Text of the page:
Friday, August 8, 2014

Alice Springs

After Jervois we drove parallel to the East MacDonald Ranges. There are gemstones to be found along here. Every so often we would see a "fossicking" sign. Certainly at Gemtree Homestead, you can be taken on fossicking trips from the station.

Unfortunately we didn't stop to make our fortune as we had a deadline to meet. the car was due for service at 7:30am in Alice Springs on Friday morning.

Two nights in a Westerns motel and then into the West MacDonald Ranges.

These ranges are stunningly beautiful and after some rain were green and full of desert flowers.

We "lucked" all along the Namatjira Road. The first stop was Simpson's Gap. Here we noticed a sign that informed visitors that a ranger would take you for a guided walk at 10:00am. As we had arrived just before this time we decided to wait. Dale, a young Aboriginal man turned up and was very enthusiastic with his love of the country and his newly acquired learning from the elders of his clan. He was learning to make his tools using ancient methods, as well as learning to catch and hunt for food. He told us about how the original owners utilised the food and medicine, to be gathered from the surrounding areas.

We learned a great deal from this young man about bush tucker and bush medicine.

The next gorge was Standley Chasm, we think this was privately owned as everyone was charged a fee for taking the walk through the Chasm. Again a magnificent place. Water in the small gap with Cycads and ancient acacia trees and greeness everywhere. We mostly walked up the creek bed over rocky boulders and tree roots.

Serpentine Gorge was as the name suggest a winding gorge, absolutely beautiful and again with water. Swimming was not allowed, but was allowed at Ellery Creek Big Hole, Waterhole. Here we came across a Frenchman, determined to swim in the water. When we met him later he told us he had merely dipped his feet in. No wonder, the water was freezing and the air tempersture not much more!

By this stage of the journey, up the West MacDonald Ranges, almost all of the creek crossings still had some water left, in puddles and holes.

We had been advised that a specialised chef was brought in during the tourist season to cook in the restaurant at Glen Helen Resort, which had won four gold plates. So we opted to pull in here with the view to enjoying a sumptuous meal. We were directed to the futhermost campsite where we were assured that no tour operators would set up camp. We had only just opened the camper, when sure enough, WayOutBack Tours arrived to set up camp right beside us. There were 17 on board, a mixture of Dutch and German tourists and one Aussie.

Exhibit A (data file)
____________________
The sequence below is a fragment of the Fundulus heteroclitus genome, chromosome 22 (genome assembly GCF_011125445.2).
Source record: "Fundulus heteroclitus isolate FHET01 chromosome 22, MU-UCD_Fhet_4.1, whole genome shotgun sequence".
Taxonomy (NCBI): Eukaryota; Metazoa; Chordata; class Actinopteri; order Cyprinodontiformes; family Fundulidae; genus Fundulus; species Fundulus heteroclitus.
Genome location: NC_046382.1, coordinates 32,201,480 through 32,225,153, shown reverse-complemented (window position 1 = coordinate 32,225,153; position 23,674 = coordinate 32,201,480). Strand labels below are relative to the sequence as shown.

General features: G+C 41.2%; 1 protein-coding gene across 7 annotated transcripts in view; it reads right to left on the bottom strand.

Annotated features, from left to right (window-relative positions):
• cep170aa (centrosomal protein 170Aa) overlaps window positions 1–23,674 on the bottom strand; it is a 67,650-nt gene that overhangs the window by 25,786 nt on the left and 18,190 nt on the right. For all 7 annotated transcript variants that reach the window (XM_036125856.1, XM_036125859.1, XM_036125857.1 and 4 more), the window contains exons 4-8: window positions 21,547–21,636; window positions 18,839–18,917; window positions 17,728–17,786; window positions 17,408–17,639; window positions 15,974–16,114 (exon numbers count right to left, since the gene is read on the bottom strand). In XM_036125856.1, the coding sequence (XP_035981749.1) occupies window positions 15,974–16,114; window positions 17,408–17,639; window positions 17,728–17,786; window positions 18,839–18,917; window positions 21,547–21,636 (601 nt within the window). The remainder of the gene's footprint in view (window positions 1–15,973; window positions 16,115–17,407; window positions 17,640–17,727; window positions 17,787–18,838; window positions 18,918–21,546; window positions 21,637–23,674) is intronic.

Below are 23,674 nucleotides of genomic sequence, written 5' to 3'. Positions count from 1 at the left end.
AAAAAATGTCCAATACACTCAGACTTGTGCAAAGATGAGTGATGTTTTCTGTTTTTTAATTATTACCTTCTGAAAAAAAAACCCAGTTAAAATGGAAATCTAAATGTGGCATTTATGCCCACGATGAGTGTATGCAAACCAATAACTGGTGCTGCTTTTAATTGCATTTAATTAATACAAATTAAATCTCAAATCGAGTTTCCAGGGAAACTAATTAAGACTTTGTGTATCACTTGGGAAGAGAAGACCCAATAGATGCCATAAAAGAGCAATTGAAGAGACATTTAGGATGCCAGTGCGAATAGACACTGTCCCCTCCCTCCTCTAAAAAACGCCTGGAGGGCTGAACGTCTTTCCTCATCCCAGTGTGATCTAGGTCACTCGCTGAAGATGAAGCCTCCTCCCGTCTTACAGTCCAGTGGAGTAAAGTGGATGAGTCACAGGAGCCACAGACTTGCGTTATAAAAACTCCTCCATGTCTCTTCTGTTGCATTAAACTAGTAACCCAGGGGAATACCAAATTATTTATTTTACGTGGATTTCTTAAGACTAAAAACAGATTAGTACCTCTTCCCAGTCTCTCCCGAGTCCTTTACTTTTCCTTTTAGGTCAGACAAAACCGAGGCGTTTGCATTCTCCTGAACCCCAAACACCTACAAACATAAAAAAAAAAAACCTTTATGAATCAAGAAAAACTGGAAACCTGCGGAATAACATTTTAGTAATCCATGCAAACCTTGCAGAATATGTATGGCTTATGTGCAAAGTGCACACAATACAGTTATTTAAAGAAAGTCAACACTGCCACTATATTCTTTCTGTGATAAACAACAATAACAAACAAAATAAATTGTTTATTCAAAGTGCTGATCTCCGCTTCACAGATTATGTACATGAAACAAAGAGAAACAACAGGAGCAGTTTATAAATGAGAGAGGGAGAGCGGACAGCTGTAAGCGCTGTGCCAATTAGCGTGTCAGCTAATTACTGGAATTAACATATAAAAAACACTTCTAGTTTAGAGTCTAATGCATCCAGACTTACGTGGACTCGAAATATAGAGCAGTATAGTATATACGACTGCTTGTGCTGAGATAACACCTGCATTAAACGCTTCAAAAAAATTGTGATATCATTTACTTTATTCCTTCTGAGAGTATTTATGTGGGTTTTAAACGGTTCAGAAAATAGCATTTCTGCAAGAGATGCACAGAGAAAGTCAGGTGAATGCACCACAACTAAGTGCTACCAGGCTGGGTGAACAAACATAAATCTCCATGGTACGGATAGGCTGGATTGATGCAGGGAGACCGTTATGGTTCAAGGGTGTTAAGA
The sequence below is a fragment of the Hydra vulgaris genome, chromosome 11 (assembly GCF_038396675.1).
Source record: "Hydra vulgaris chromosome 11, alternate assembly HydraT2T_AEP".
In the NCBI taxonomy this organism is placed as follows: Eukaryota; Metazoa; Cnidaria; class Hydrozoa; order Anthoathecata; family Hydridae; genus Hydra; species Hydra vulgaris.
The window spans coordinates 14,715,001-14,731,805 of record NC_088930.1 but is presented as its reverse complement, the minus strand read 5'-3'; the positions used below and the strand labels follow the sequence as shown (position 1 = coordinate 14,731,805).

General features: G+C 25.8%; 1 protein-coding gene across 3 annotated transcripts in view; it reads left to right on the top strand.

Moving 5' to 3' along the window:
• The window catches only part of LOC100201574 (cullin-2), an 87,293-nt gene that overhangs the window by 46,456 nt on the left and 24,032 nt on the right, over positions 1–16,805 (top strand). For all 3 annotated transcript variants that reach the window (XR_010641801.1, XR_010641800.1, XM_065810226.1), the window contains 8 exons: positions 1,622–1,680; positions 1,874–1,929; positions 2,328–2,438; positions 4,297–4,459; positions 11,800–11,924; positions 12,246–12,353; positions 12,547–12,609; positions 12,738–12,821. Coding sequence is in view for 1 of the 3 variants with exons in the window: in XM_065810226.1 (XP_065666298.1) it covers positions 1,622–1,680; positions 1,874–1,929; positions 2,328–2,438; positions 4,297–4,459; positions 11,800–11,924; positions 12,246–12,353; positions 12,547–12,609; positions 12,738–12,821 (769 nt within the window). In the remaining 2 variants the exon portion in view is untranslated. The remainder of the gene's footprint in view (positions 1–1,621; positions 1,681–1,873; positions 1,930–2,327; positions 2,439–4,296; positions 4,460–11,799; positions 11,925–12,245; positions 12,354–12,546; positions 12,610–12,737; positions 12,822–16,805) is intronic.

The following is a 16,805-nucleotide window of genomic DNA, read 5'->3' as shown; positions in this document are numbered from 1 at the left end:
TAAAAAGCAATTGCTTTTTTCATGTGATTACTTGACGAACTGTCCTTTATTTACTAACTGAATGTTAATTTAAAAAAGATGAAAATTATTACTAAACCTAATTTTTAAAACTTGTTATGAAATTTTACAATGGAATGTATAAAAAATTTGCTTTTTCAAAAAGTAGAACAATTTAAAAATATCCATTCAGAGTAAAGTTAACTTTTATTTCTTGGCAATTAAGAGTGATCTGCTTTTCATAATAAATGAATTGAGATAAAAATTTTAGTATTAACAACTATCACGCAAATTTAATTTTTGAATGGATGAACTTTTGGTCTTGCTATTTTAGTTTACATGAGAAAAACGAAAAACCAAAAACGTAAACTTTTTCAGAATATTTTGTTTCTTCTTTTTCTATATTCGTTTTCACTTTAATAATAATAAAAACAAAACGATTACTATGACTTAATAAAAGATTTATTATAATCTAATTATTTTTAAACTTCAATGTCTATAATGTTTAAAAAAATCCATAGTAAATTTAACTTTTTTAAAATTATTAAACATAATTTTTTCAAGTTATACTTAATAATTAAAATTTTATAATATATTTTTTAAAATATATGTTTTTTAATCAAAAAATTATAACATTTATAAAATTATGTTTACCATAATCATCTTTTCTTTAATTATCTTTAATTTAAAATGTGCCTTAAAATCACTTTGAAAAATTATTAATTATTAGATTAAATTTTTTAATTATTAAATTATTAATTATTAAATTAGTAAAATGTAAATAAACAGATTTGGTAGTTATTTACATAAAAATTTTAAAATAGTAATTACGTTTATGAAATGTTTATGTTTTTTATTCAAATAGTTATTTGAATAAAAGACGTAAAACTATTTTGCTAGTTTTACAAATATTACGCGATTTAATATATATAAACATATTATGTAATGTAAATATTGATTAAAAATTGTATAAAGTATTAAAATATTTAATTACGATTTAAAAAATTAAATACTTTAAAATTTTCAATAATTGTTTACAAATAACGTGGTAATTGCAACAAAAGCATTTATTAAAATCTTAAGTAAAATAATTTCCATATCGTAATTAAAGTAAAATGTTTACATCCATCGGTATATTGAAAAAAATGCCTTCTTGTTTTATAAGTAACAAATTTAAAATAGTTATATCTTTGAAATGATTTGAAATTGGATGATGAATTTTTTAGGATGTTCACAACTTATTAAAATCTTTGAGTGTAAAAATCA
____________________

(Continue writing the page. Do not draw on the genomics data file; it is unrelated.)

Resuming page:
We had booked into dinner by this stage so decided it wasn't worth moving.

The sun began to go down, and as it did, it hit the cliffs leading into Glen Helen Gorge. What a remarkable sight! The cliffs were lit up in yellows, oranges and purples. It was truly awe inspiring.

Dinner was ok, but certainly not as good as the references had indicated. We began chatting to a couple from Austria, who were travelling in the outback on their own, had made all their own reservations and really enjoyed an adventure.

On leaving the dining room, we were greeted by a wonderful singer- songwriter, Chris, who could play the guitar, mandolin and fiddle and "spoons", as well as sing. We thoroughly enjoyed this part of the evening and stayed until he packed up for the night.

In the morning we took our time to get up and have breakfast because the tour group took over the amenities. We went to see Glen Helen Gorge whilst the sun was just entering the gap. Heaps of water and birdlife abounded. Budgerigars were in abundance as well as water birds, small wrens and songbirds.

The owners of Glen Helen keep an aviary near to the homstead with Gouldian finches of all three colour types as well as other desert parrots and ground birds.

We drove back to Ormiston Gorge, as we had been told it to was magnificent. The park facilities are very well maintained and the path was an easy walk down to the river and on to the gorge. Swimming is allowed here, but again it was very cold.

We went back again towards Glen Helen to continue our journey on the back road through to the Tamami Road. At the end of the tarmac road we turned off onto a secondary road leading towards Papunya. This took us besides Mt Sonder, Round Hill, Haarts Bluff, Mt William and Mt Edward. These are giant mountains of red and orange granite sticking up out of a flat desert of red sand. The road was quite rough and we were glad to see no other vehicles as we had to drive across the road to avoid mud and water holes as well as wash outs along the side of the road from the recent rain.



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